Dorothea reached Dover when the journey halted, not to be resumed. Christopher was the one who stopped Dorothea’s travelling when Dorothea realised that she might be pregnant again. At the age of nearly forty this was to be her sixth child and the journey home to Russia was long and precipitous at the best of times.

Lady Conygnham
Dorothea was the link between George, Wellington and Metternich. Spending a lot of time at with George, Dorothea found herself subject to George’s amorous attentions much to the irritation of Lady Conyngham. Dorothea’s pregnancy was giving her the more voluptuous figure that George preferred.

In July Wellington gave a grand dinner for the King; the hated Canning and the Lievens were also invited. Dorothea flirted with and embarrassed Canning. Dorothea asked him to dine and he in turned picked her brains for information about the Parisian scene. They talked together at a reception hosted by Lady Hertford.

In the autumn Dorothea commenced a correspondence with Lord Grey. In later years she claimed that their relationship;

‘Remained natural to our situations, he very English and I very Russian; but we allowed ourselves a rare degree of confidence, which I never betrayed.’[xii]

In her correspondence Dorothea reported conversations verbatim, useful for any politician, and witty social and political gossip along with details of political events.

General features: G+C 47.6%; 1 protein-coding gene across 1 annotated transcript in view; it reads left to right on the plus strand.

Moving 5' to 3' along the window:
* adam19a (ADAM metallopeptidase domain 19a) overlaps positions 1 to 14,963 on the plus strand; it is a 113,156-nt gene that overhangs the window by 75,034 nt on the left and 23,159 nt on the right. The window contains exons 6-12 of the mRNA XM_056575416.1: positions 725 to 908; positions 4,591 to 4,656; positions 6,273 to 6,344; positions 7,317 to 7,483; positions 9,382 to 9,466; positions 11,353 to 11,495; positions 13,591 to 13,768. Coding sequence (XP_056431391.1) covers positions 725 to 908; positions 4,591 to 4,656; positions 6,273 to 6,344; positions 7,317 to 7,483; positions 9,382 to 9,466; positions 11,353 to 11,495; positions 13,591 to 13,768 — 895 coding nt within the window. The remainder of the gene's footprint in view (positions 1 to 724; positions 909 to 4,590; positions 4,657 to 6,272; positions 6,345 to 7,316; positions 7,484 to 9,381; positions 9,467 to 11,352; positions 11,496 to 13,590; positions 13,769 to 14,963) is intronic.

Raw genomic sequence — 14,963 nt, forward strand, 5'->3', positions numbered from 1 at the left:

Dorothea and Christopher’s fifth son was born in late February 1825 and named Arthur after Dorothea’s friend Wellington who was his Godfather. The confinement had been difficult and for some time afterwards Dorothea was confined to bed or a sofa. She wrote to her brother;

‘I have another boy, much to our mutual regret…..he is remarkably pretty…..The news Paul tells me of himself gives me great pleasure….he is delighted with his start in life[xiii], and speaks in high praise of the Foreign Office.’[xiv]

When Metternich’s wife Eleanore died in Paris in March 1825 and Dorothea wrote to console her friend.


The Princess and the Politicians – John Charmley, Penguin Books 2006
Captain Gronow – Christopher Hibbert (ed), Kyle Cathie Ltd 1991
Wellington – Christopher Hibbert, Harper Collins 1997
Paris Between Empires – Philip Mansel, Phoenix Press Paperback 2003
The Life and Times of George IV – Alan Palmer, Book Club Associates 1972
Princess Lieven’s Letters – Lionel G Robinson (ed), Longmans, Green & Co 1902
The Russian Empire – Hugh Seton-Watson, Oxford University Press 1988
Metternich – Desmond Seward, Viking 1991
Arch Intriguer – Priscilla Zamoyska, Heinemann Ltd 1957

[i] The Princess and the Politicians - Charmley
[ii] Wellington’s country home, bought by a grateful nation in 1817 for £263,000; in 2014 the relative: historic standard of living value of that income or wealth is £17,200,000.00 economic status value of that income or wealth is £323,900,000.00 economic power value of that income or wealth is £1,029,000,000.00 www.measuringworth.com
[iii] The Duchess of Wellington was not a capable lady of the house and the rooms at Stratfield Saye were insufficiently heated
[iv] Arch Intriguer - Zamoyska
[v] Austrian ambassador to Great Britain
[vii] Princess Lieven’s Letters – Robinson
[viii] Arch Intriguer - Zamoyska
[ix] The Princess and the Politicians - Charmley
[x] A friend of Byron’s
[xi] Arch Intriguer - Zamoyska
[xii] Ibid
[xiii] Nesselrode had given him a job
[xiv] Princess Lieven’s Letters – Robinson